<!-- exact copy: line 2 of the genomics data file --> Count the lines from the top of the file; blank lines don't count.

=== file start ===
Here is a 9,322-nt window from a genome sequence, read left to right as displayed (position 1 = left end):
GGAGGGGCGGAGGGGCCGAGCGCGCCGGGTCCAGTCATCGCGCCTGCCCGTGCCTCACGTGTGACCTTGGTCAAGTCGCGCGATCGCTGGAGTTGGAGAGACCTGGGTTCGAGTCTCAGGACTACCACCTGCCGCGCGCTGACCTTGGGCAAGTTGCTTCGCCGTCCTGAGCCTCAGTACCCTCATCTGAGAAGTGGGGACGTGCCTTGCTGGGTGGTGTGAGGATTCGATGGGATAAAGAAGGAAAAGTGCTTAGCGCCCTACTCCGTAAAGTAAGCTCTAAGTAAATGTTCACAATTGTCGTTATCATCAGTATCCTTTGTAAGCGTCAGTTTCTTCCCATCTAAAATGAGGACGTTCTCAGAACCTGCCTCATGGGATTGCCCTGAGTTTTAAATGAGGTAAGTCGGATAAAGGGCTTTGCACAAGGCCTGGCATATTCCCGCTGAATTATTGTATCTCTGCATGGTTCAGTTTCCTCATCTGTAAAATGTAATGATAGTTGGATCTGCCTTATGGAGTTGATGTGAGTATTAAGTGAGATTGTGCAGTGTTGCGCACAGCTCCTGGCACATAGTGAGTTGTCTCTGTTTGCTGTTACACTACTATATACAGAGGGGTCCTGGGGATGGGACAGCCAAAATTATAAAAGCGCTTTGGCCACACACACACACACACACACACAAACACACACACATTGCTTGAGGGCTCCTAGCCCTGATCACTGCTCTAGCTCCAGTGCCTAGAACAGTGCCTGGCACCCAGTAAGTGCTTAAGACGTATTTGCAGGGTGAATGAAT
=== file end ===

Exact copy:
GGAGGGGCGGAGGGGCCGAGCGCGCCGGGTCCAGTCATCGCGCCTGCCCGTGCCTCACGTGTGACCTTGGTCAAGTCGCGCGATCGCTGGAGTTGGAGAGACCTGGGTTCGAGTCTCAGGACTACCACCTGCCGCGCGCTGACCTTGGGCAAGTTGCTTCGCCGTCCTGAGCCTCAGTACCCTCATCTGAGAAGTGGGGACGTGCCTTGCTGGGTGGTGTGAGGATTCGATGGGATAAAGAAGGAAAAGTGCTTAGCGCCCTACTCCGTAAAGTAAGCTCTAAGTAAATGTTCACAATTGTCGTTATCATCAGTATCCTTTGTAAGCGTCAGTTTCTTCCCATCTAAAATGAGGACGTTCTCAGAACCTGCCTCATGGGATTGCCCTGAGTTTTAAATGAGGTAAGTCGGATAAAGGGCTTTGCACAAGGCCTGGCATATTCCCGCTGAATTATTGTATCTCTGCATGGTTCAGTTTCCTCATCTGTAAAATGTAATGATAGTTGGATCTGCCTTATGGAGTTGATGTGAGTATTAAGTGAGATTGTGCAGTGTTGCGCACAGCTCCTGGCACATAGTGAGTTGTCTCTGTTTGCTGTTACACTACTATATACAGAGGGGTCCTGGGGATGGGACAGCCAAAATTATAAAAGCGCTTTGGCCACACACACACACACACACACACAAACACACACACATTGCTTGAGGGCTCCTAGCCCTGATCACTGCTCTAGCTCCAGTGCCTAGAACAGTGCCTGGCACCCAGTAAGTGCTTAAGACGTATTTGCAGGGTGAATGAAT